Nobody is forcing me to do anything, I know. But the general sentiment is
that if something is called "Something2", then it must be better than
"Something1". And most developers (naive like myself) will feel the urge
to update to "Something2". You are right, they shouldn't have called it
Dagger2 if it is so drastically different and hard to migrate from Dagger1.

Thanks,
Igor

On Thu, Oct 22, 2015 at 1:18 PM, Jake Wharton notifications@github.com
wrote:

No one is forcing you to switch. It was created with very specific use
cases in mind which were unsolved by Dagger 1. It shouldn't have been
called Dagger 2 but something else.


Reply to this email directly or view it on GitHub
#158 (comment).

@AlexBravo

This comment has been minimized.

Show comment
Hide comment
@AlexBravo

AlexBravo Oct 23, 2015

Never mind people who upgrade.
What about the new people who are about to use Dagger for the first time?
Would they use Dagger or Dagger 2?

This needs to be resolved somehow...
Any chances that Dagger 3 will unify the use cases of both Dagger 1 and 2?

Never mind people who upgrade.
What about the new people who are about to use Dagger for the first time?
Would they use Dagger or Dagger 2?

This needs to be resolved somehow...
Any chances that Dagger 3 will unify the use cases of both Dagger 1 and 2?

@IgorGanapolsky

This comment has been minimized.

Show comment
Hide comment
@IgorGanapolsky

IgorGanapolsky Oct 23, 2015

Contributor

That's a great question. I myself was in that boat a few months back. I
was led to believe that Dagger1 is deficient. So I spent time learning
Dagger2. But now I don't know why.
On Oct 22, 2015 8:05 PM, "Alex Bravo" notifications@github.com wrote:

Never mind people who upgrade.
What about the new people who are about to use Dagger for the first time?
Would they use Dagger or Dagger 2?

This needs to be resolved somehow...
Any chances that Dagger 3 will unify the use cases of both Dagger 1 and 2?


Reply to this email directly or view it on GitHub
#158 (comment).

Contributor

IgorGanapolsky commented Oct 23, 2015

That's a great question. I myself was in that boat a few months back. I
was led to believe that Dagger1 is deficient. So I spent time learning
Dagger2. But now I don't know why.
On Oct 22, 2015 8:05 PM, "Alex Bravo" notifications@github.com wrote:

Never mind people who upgrade.
What about the new people who are about to use Dagger for the first time?
Would they use Dagger or Dagger 2?

This needs to be resolved somehow...
Any chances that Dagger 3 will unify the use cases of both Dagger 1 and 2?


Reply to this email directly or view it on GitHub
#158 (comment).

@dalewking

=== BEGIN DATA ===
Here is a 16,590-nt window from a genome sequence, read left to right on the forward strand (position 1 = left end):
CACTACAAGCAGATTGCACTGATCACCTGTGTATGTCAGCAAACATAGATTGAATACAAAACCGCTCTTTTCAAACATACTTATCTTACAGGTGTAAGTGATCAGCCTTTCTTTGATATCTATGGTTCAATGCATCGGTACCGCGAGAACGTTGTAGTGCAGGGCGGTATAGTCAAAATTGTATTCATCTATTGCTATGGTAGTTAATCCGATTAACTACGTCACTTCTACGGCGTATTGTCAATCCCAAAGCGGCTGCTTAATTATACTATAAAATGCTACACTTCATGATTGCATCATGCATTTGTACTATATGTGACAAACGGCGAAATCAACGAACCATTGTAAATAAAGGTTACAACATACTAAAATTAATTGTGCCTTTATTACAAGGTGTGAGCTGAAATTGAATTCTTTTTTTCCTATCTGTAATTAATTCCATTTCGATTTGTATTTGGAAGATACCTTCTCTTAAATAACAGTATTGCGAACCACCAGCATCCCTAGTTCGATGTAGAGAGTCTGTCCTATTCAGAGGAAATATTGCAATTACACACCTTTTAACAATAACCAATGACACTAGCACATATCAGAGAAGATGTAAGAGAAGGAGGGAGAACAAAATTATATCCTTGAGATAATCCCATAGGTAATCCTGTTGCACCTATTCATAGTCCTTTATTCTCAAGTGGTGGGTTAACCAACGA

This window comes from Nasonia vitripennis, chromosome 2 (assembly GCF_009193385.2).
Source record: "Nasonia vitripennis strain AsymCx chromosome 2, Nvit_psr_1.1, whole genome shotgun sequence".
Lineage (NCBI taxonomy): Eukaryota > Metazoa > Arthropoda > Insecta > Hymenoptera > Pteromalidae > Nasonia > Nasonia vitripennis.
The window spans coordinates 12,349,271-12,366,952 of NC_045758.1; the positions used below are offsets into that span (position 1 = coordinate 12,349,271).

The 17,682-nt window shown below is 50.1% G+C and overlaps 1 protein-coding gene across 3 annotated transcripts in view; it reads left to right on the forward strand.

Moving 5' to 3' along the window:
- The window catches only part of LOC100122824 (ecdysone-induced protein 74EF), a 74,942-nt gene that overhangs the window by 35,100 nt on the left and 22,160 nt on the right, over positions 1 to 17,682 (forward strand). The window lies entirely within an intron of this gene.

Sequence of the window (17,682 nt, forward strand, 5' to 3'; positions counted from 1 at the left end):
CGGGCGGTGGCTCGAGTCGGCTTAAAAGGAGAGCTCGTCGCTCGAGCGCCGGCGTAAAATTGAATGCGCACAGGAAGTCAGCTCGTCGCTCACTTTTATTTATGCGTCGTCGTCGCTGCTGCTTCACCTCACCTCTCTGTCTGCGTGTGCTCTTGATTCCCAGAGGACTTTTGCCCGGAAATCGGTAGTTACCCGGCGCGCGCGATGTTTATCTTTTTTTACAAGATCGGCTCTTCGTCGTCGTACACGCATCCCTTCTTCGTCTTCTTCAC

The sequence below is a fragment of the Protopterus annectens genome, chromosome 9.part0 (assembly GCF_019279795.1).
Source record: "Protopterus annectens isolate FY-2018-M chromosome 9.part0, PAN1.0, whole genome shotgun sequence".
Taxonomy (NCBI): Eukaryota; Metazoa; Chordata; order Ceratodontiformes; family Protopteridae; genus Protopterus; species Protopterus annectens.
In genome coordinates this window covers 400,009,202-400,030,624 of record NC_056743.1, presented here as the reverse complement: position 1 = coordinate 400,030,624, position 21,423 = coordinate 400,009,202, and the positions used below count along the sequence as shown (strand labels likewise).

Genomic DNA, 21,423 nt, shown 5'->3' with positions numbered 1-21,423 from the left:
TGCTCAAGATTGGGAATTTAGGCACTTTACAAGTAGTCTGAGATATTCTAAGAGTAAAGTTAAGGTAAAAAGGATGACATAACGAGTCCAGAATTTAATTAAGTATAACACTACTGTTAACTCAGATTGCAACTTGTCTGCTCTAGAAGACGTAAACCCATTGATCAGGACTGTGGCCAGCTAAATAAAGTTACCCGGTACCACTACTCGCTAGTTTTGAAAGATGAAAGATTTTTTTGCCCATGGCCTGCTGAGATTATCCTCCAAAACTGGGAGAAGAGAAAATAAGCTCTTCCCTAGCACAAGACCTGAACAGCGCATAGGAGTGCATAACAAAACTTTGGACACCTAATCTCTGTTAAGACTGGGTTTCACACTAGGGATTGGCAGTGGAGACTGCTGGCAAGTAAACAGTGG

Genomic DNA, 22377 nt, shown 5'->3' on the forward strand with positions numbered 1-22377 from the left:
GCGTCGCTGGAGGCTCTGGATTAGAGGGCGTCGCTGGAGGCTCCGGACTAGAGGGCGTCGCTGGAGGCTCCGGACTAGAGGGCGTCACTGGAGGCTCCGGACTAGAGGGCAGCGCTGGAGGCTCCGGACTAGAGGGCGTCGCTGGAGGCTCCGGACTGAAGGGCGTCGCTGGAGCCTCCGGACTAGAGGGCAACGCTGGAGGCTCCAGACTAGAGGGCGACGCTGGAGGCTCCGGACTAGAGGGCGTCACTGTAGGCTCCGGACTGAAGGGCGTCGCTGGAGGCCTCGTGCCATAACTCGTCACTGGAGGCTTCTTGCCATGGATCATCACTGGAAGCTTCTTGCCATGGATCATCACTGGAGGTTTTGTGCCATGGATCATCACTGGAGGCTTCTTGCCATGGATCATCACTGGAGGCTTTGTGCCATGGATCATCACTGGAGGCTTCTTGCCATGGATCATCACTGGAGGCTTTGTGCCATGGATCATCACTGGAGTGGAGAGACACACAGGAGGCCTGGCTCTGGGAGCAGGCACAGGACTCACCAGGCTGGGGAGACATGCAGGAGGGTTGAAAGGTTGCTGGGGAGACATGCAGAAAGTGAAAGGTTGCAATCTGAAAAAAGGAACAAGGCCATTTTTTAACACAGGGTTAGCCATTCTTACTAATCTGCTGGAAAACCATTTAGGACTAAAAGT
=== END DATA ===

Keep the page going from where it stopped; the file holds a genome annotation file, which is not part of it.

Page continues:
This comment has been minimized.

Show comment
Hide comment
@dalewking

dalewking Oct 26, 2015

The big thing that Dagger 2 has that Dagger 1 does not (unless you are on a very early build of Dagger 1) is the ability to support Proguard obfuscation.

The big problem with Dagger 2 is that it requires compile-time static linking to an injection method on the component which unfortunately has lead many people down very bad paths where people are actually using a dependency injection framework in a manner that is doing service lookup instead of dependency injection. If you see things like components being instantiated within the actual object being injected (or even just slightly hidden behind another method but still bound at compile time) then run away, this is not dependency injection. By the way, most of the Dagger 2 examples do this.

There are some libraries that try to aleviate this see Bullet (https://github.com/tbroyer/bullet) or my preliminary rewrite of Bullet (https://gitlab.com/NobleworksSoftware/NobleInjection/tree/master). These libraries try to add the ability to have a generic injection method on the component (e.g. inject(T t)).

The big thing that Dagger 2 has that Dagger 1 does not (unless you are on a very early build of Dagger 1) is the ability to support Proguard obfuscation.

The big problem with Dagger 2 is that it requires compile-time static linking to an injection method on the component which unfortunately has lead many people down very bad paths where people are actually using a dependency injection framework in a manner that is doing service lookup instead of dependency injection. If you see things like components being instantiated within the actual object being injected (or even just slightly hidden behind another method but still bound at compile time) then run away, this is not dependency injection. By the way, most of the Dagger 2 examples do this.

There are some libraries that try to aleviate this see Bullet (https://github.com/tbroyer/bullet) or my preliminary rewrite of Bullet (https://gitlab.com/NobleworksSoftware/NobleInjection/tree/master). These libraries try to add the ability to have a generic injection method on the component (e.g. inject(T t)).

@IgorGanapolsky

This comment has been minimized.

Show comment
Hide comment
@IgorGanapolsky

IgorGanapolsky Oct 26, 2015

Contributor

@dalewking I don't understand. It sounds like you're saying Dagger2 is a mistake for most developers to try and use.

Contributor

IgorGanapolsky commented Oct 26, 2015

@dalewking I don't understand. It sounds like you're saying Dagger2 is a mistake for most developers to try and use.

@dalewking